Thursday, October 13, 2016

Mutation Envy

Seen in a lung cancer foundation’s chatroom recently:

A: I wish I had a mutation.
B: I’ve got one. If you want it, you can have it.

This is something we don’t talk about in the lung cancer community, at least not out loud: that we might be envious of someone else’s cancer mutation. While personalized medicine is still an ideal rather than a reality, some lung cancer patients find themselves on the frontier of a different approach to medicine, one where each person’s treatment is based on her or his disease’s genetic profile.

in 2003, a medicine called gefitinib was approved by the FDA for treating lung cancer in all patients who had had chemotherapy. After additional research, this approval was rescinded in 2005, because the drug did not extend life over the population of patients as a whole. Doctors noticed, however, that the medication helped a minority of patients a lot, even as it didn’t help other patients at all. When researchers investigated why this was so, they discovered that the patients who responded to gefitinib had an epidermal growth factor receptor mutation in their cancer, or EGFR. The discovery set off a flurry of research into mutations in lung cancer tumors, and the current state of this research looks like this:

Source: “ALK Positive Lung Cancer” presented by Shirish M. Gadgeel, MD, at the Targeted Therapies in Lung Cancer Patient Forum, University of Colorado Cancer Center, August 20, 2016.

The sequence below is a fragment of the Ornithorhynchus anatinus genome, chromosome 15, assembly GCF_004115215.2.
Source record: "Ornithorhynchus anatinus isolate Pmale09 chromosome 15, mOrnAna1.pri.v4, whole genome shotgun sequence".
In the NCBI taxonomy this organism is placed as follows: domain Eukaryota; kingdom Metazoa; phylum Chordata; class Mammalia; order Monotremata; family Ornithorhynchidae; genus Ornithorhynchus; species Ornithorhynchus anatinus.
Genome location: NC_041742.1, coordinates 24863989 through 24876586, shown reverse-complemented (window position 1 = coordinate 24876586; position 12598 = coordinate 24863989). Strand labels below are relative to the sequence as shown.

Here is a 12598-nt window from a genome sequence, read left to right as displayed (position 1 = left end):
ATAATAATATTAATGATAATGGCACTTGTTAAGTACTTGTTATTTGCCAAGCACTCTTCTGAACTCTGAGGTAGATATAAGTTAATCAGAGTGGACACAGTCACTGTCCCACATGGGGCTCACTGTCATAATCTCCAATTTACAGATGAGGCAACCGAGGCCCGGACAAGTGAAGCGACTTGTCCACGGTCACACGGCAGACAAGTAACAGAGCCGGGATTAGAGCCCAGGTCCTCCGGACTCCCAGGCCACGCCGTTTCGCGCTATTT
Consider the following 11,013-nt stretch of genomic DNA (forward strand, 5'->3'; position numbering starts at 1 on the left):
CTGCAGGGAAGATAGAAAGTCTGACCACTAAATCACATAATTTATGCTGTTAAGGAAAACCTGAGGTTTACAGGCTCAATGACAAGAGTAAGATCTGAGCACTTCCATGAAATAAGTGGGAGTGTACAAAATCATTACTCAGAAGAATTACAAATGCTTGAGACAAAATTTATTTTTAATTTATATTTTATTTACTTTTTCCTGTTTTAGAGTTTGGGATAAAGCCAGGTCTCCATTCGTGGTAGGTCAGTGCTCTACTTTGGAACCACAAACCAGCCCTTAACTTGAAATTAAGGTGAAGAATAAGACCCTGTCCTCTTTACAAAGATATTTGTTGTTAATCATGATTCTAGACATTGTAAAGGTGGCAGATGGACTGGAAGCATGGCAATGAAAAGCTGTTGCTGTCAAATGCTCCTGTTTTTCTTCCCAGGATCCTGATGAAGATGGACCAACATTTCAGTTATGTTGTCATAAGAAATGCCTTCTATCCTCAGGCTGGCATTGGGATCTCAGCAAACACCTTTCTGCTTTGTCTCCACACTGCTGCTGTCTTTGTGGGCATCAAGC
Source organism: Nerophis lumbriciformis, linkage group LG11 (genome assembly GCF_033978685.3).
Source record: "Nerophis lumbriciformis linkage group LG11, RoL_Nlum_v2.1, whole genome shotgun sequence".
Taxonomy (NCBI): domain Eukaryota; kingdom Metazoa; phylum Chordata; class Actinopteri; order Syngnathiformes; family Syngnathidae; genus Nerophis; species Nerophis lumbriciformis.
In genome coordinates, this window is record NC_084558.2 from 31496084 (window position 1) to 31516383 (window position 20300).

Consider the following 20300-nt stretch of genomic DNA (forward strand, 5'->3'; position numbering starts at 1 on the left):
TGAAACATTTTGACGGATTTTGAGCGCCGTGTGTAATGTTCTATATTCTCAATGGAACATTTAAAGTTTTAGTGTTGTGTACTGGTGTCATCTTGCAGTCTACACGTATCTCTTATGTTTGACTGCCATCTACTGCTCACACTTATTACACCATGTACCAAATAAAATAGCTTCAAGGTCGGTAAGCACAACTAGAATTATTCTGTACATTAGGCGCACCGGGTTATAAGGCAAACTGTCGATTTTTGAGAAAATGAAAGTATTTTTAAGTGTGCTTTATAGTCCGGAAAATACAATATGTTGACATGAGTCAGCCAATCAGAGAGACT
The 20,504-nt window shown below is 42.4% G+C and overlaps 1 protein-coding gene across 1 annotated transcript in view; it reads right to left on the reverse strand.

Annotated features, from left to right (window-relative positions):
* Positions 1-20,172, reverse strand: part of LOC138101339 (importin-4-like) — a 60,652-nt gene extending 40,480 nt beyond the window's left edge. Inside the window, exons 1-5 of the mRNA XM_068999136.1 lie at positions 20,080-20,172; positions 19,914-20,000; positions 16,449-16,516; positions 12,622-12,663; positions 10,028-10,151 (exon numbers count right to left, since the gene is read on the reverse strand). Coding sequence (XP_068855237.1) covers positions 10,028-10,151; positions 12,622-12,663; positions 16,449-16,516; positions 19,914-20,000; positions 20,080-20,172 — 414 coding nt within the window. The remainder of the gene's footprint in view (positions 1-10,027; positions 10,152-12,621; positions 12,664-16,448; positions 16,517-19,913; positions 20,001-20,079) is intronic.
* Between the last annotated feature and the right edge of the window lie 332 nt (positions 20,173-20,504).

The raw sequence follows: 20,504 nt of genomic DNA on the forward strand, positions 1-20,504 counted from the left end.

These mutations are nearly always somatic, not inherited, existing only in the cancer, and not in the rest of the body. Three of these mutations, EGFR, ALK and ROS1, have at least one FDA approved targeted treatment, and clinical trials are searching for effective treatments for others. In the case of EGFR mutations, the one I know best, there are now three generations of targeted therapies available, one of which treats a new mutation that arises during initial treatment. Mutations upon mutations!

Upsides and downsides, advantages and disadvantages, it’s always a mixed bag in Cancerland if you are stage IV and trying to live with your cancer as a chronic disease. Having a mutation can give you an edge and extend your life by giving you access to targeted medications that are easier on the body than standard chemo, but different people with the same mutation respond differently to treatment. Some may be stable for years on a targeted therapy, while others may develop resistance rapidly. There are no guarantees. I had a shock of realization when I saw these targeted treatments described as “palliative” in an article. They can hold the disease back and improve quality of life, but they do not cure.